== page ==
“Whats Up My Man?!…”
I moved to the Capital Region from New York City in 2012. When I first got here, there wasn’t much to do. I’d go to the basketball courts, I practiced how to drive in empty lots at night, I’d write as much as I could. But besides restaurants, malls, and movies, I was bored. In NYC, no matter what time of day it is, I could go downstairs and find life. People moving in every direction, noise, arguments, sirens. NYC was home. But now, home was the sound of crickets at night. Bodegas on every corner replaced by a drive to the nearest Wal-Mart or Target. My usually lively neighbors of color replaced by little old white women who wave at me when I take out the trash and converse about the weather or their pets. Yes, your boy has sold completely out, and proud of it. But selling out came with a cost. A better place to one day raise kids meant sacrificing my ability to enjoy myself and have fun in the city that I loved and still do. Another love of mine has always been videogames. I am OBSESSED with videogames. Besides clothes, videogames is where the majority of my money goes. I decided that since I was here and bored out of my mind, I would start collecting older video games, all the games I had as a child. It would be fun, consume my time, and it would give HP a break from me because in my boredom, I annoyed her. I looked up retro video game stores in my area. The search led me to a place called “Jay Street Video Games” in a mall not too far away. When I got there, I located a game I played as a child constantly, “Sunset Riders”. The game was $95 dollars. Obviously that’s a lot for a game, and being new to “Retro Collecting”, I didn’t understand why. Instead of helping me understand, the guy working there tried to make me feel like a complete idiot if I didn’t buy the game. “That’s the cheapest you’re gonna find it anywhere! You’d be a fool if you didn’t get it at that price.” I didn’t know if he was selling video games or used cars. I didn’t want to buy anything from him. It made me angry that he was talking to me like that. I put his game on the counter and I left.
In my anger, I decided to Google another retro video game store. “Forgotten Freshness” came up. It was kind of a drive from where I was and I didn’t want to drive all that way and deal with another car salesman. I decided to call before I drove. The guy who picked up sounded extremely cheerful. I asked If they had a copy of Sunset Riders and they did, $80 bucks. I figured what the hell, 30 minute drive to save $15 bucks why not. When I got to Forgotten Freshness, I was greeted by the same bubbly voice that was over the phone. The guy was short and solid, and had a beard a foot and a half long. He introduced himself as Frank, the owner of the store. I let him know that I called earlier about the copy of Sunset Riders. Frank snapped his fingers and walked behind his counter. “I put it away for you in case you were coming in to look at it!”, he said happily. He let me know that he cleaned and tested all his carts and that he thought it was a really fun game. I asked why was it so much and he took the time to explain to me how some retro games increase in value the better they are, the better they look, and the better they play. I didn’t feel dumb talking to him. I didn’t feel like I was being cheated or sold something I didn’t want. Frank made me feel like he wanted to help me and that’s what he did. I found myself driving to Forgotten Freshness About once every two weeks. Frank was always there and always greeted me the same, “What’s up my man?!”. After about a year or so of seeing my face and slightly getting to know me, Frank invited me to a video game convention in Philadelphia.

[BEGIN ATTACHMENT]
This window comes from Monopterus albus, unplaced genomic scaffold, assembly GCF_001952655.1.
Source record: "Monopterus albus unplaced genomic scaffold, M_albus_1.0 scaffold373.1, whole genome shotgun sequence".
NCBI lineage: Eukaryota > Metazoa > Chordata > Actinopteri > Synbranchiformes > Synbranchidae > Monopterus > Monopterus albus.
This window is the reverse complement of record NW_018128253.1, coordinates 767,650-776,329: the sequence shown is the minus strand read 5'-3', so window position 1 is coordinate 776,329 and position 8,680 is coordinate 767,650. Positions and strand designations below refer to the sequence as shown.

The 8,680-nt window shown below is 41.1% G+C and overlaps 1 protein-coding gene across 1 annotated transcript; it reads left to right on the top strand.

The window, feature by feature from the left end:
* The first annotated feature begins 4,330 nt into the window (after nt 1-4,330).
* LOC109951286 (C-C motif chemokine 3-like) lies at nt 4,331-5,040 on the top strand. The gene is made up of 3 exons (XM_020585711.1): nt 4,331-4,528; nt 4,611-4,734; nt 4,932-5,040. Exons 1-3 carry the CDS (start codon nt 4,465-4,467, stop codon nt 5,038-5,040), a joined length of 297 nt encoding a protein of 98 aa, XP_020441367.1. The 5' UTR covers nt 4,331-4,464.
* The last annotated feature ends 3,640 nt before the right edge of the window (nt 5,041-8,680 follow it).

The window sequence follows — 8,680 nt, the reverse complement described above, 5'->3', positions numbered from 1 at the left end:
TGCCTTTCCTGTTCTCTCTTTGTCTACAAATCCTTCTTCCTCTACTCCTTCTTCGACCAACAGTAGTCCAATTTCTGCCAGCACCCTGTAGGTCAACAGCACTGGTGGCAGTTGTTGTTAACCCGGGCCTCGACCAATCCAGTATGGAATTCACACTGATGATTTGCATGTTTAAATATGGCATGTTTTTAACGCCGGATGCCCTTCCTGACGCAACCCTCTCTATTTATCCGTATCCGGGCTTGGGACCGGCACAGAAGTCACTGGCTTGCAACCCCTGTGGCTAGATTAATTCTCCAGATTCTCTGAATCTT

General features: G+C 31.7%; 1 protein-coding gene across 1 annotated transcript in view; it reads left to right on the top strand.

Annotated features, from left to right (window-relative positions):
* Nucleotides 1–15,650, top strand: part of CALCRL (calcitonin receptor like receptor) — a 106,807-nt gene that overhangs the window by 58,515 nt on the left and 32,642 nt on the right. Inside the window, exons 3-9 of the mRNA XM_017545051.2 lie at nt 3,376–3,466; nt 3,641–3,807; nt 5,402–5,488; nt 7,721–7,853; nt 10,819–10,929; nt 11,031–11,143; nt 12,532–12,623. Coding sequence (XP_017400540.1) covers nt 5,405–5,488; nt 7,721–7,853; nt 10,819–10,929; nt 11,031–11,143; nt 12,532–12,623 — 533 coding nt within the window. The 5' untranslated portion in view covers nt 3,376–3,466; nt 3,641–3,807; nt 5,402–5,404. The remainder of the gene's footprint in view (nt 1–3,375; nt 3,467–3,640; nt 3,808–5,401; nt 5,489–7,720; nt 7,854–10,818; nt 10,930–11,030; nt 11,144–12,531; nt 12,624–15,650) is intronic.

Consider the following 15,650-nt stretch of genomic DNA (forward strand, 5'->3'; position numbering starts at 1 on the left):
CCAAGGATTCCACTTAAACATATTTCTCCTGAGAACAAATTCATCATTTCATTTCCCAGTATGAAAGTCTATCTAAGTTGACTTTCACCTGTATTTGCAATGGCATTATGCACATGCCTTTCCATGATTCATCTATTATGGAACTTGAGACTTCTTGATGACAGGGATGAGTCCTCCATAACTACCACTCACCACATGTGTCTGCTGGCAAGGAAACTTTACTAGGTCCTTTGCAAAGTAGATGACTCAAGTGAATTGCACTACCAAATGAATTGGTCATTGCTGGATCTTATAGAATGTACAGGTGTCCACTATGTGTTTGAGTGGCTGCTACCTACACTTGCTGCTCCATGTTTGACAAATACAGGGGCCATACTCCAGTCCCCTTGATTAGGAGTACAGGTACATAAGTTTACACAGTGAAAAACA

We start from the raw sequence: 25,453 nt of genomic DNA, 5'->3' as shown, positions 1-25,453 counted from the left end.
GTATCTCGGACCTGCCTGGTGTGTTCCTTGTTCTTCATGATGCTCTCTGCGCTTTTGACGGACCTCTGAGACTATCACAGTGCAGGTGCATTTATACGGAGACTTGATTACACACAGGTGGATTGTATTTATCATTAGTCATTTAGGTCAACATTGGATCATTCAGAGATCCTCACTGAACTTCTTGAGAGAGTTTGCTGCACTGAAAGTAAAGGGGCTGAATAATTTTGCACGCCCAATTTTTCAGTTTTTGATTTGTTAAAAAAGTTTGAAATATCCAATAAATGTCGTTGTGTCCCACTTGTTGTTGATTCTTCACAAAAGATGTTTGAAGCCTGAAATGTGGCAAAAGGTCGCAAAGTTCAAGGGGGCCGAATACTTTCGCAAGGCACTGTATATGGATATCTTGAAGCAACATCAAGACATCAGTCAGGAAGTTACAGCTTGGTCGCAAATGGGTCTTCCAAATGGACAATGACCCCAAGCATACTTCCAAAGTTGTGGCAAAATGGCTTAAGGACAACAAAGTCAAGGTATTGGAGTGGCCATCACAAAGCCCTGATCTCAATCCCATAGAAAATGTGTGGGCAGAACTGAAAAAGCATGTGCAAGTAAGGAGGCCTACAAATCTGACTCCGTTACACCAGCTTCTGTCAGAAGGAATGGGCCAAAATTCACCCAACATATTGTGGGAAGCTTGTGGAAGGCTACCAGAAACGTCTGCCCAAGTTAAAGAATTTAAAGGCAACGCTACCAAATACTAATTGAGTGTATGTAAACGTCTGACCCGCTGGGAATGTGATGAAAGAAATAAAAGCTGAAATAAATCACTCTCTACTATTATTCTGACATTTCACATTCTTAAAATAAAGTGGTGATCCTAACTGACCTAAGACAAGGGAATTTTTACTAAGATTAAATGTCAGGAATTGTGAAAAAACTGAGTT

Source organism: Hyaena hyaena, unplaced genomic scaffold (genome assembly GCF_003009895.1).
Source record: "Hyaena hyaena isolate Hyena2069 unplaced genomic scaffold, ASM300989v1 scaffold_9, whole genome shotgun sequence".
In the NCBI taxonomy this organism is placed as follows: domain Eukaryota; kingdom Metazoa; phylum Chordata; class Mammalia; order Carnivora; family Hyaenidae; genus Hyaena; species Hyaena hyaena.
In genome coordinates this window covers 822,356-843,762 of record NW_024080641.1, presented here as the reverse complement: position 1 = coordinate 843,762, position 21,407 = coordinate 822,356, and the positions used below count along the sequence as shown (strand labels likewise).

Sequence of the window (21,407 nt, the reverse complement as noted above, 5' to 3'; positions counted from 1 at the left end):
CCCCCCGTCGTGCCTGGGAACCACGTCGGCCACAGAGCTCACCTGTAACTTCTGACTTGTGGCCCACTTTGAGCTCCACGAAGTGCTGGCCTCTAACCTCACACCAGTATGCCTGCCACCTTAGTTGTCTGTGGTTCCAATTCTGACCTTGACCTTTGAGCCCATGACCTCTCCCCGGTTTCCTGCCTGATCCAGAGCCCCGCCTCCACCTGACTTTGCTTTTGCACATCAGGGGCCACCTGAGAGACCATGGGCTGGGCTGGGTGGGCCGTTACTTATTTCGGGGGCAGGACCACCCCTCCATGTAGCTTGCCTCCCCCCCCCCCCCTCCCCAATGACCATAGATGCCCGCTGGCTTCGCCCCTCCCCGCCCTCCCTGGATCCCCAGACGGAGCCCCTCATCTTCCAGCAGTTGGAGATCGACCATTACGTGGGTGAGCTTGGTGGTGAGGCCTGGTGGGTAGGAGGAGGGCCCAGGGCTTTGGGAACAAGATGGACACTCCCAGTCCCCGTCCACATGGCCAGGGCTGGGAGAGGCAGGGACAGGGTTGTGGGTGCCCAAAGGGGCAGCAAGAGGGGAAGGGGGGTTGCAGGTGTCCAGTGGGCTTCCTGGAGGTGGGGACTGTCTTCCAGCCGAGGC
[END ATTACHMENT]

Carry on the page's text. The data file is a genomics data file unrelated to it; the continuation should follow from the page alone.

Too Many Games is the biggest video game convention on the east coast. Its basically Gamer Heaven. If you’re looking for a video game that’s hard to find, 9 times out of 10, you’re going to find it at TMG. I was thrilled that Frank invited me, thrilled that he trusted me enough to be apart of his team, and Frank has an AMAZING team. Guys like Henry, Adam, and Jeremy. All EXTREMELY knowledgeable about video games and the mechanics on how to fix, take care, and play them. They help out at the store not because they have too, but because they want to. Guys like John, Rob, and Vince. Literal Rockstars who could be doing ANYTHING else, but would rather be cooped up in a hotel room for a weekend to help out the biggest rockstar they know in Frank. It shows how much he’s loved. And to know Frank is to basically love him because if he can do something for you, he will. You can tell the people around him are extremely thankful that he’s in their lives because of the kind of person he is. His store provides a place for them to all come together and just be the kids again. So to be apart of his team, at first, I felt like the standout, but now, I feel like I fit in perfectly. I’ve gone to TMG for 3 years in a row as part of the Forgotten Freshness team, and every year, I have a better and better time. Trips to WAWA, CheeBurger CheeBurger, or the arcade. Hanging in a hotel room altogether and playing video games or watching “Kung Fury” on Youtube. It’s awesome to just be around such a great group of people. I’m so grateful that I found Forgotten Freshness, Frank, and the rest of the guys. It’s an amazing thing to be apart of. And one day, I’ll probably be old and gray, and moved far and away. But I’ll never forget how fresh it was… Thanks Frank.